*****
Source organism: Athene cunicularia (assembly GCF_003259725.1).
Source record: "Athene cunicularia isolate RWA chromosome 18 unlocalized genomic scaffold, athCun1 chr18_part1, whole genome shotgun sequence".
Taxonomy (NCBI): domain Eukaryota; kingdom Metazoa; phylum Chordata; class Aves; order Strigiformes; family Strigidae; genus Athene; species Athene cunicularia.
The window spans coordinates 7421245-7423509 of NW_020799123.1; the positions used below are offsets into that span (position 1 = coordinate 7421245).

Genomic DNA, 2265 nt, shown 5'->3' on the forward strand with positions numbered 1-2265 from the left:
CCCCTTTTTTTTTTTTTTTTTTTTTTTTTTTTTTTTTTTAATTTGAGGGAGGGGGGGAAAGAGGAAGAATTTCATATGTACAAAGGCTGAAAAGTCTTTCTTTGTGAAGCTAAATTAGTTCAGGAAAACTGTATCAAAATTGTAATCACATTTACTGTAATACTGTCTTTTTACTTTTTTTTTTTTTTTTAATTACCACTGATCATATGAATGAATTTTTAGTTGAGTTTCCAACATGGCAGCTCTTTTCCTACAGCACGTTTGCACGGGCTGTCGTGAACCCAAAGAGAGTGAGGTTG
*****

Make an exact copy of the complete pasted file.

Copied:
Source organism: Athene cunicularia (assembly GCF_003259725.1).
Source record: "Athene cunicularia isolate RWA chromosome 18 unlocalized genomic scaffold, athCun1 chr18_part1, whole genome shotgun sequence".
Taxonomy (NCBI): domain Eukaryota; kingdom Metazoa; phylum Chordata; class Aves; order Strigiformes; family Strigidae; genus Athene; species Athene cunicularia.
The window spans coordinates 7421245-7423509 of NW_020799123.1; the positions used below are offsets into that span (position 1 = coordinate 7421245).

Genomic DNA, 2265 nt, shown 5'->3' on the forward strand with positions numbered 1-2265 from the left:
CCCCTTTTTTTTTTTTTTTTTTTTTTTTTTTTTTTTTTTAATTTGAGGGAGGGGGGGAAAGAGGAAGAATTTCATATGTACAAAGGCTGAAAAGTCTTTCTTTGTGAAGCTAAATTAGTTCAGGAAAACTGTATCAAAATTGTAATCACATTTACTGTAATACTGTCTTTTTACTTTTTTTTTTTTTTTTAATTACCACTGATCATATGAATGAATTTTTAGTTGAGTTTCCAACATGGCAGCTCTTTTCCTACAGCACGTTTGCACGGGCTGTCGTGAACCCAAAGAGAGTGAGGTTG